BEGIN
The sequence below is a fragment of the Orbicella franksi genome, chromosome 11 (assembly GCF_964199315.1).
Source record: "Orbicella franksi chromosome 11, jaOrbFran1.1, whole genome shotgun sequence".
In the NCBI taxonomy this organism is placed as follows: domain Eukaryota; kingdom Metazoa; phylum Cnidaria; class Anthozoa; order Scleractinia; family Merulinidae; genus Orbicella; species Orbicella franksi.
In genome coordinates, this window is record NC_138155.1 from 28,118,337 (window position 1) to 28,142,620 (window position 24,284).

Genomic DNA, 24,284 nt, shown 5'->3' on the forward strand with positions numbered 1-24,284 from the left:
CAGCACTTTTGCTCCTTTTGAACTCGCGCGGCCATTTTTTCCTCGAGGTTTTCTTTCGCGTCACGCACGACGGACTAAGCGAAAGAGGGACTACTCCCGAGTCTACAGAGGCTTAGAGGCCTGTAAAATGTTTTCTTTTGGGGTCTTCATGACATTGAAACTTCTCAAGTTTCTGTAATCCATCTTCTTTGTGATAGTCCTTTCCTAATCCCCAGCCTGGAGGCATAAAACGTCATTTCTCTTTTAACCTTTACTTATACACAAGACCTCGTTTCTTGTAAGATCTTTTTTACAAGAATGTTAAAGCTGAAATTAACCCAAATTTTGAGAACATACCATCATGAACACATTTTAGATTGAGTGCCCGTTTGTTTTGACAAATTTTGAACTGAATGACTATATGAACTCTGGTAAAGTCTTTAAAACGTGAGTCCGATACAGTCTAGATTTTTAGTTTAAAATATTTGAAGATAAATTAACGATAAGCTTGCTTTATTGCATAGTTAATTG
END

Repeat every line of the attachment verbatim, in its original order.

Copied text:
The sequence below is a fragment of the Orbicella franksi genome, chromosome 11 (assembly GCF_964199315.1).
Source record: "Orbicella franksi chromosome 11, jaOrbFran1.1, whole genome shotgun sequence".
In the NCBI taxonomy this organism is placed as follows: domain Eukaryota; kingdom Metazoa; phylum Cnidaria; class Anthozoa; order Scleractinia; family Merulinidae; genus Orbicella; species Orbicella franksi.
In genome coordinates, this window is record NC_138155.1 from 28,118,337 (window position 1) to 28,142,620 (window position 24,284).

Genomic DNA, 24,284 nt, shown 5'->3' on the forward strand with positions numbered 1-24,284 from the left:
CAGCACTTTTGCTCCTTTTGAACTCGCGCGGCCATTTTTTCCTCGAGGTTTTCTTTCGCGTCACGCACGACGGACTAAGCGAAAGAGGGACTACTCCCGAGTCTACAGAGGCTTAGAGGCCTGTAAAATGTTTTCTTTTGGGGTCTTCATGACATTGAAACTTCTCAAGTTTCTGTAATCCATCTTCTTTGTGATAGTCCTTTCCTAATCCCCAGCCTGGAGGCATAAAACGTCATTTCTCTTTTAACCTTTACTTATACACAAGACCTCGTTTCTTGTAAGATCTTTTTTACAAGAATGTTAAAGCTGAAATTAACCCAAATTTTGAGAACATACCATCATGAACACATTTTAGATTGAGTGCCCGTTTGTTTTGACAAATTTTGAACTGAATGACTATATGAACTCTGGTAAAGTCTTTAAAACGTGAGTCCGATACAGTCTAGATTTTTAGTTTAAAATATTTGAAGATAAATTAACGATAAGCTTGCTTTATTGCATAGTTAATTG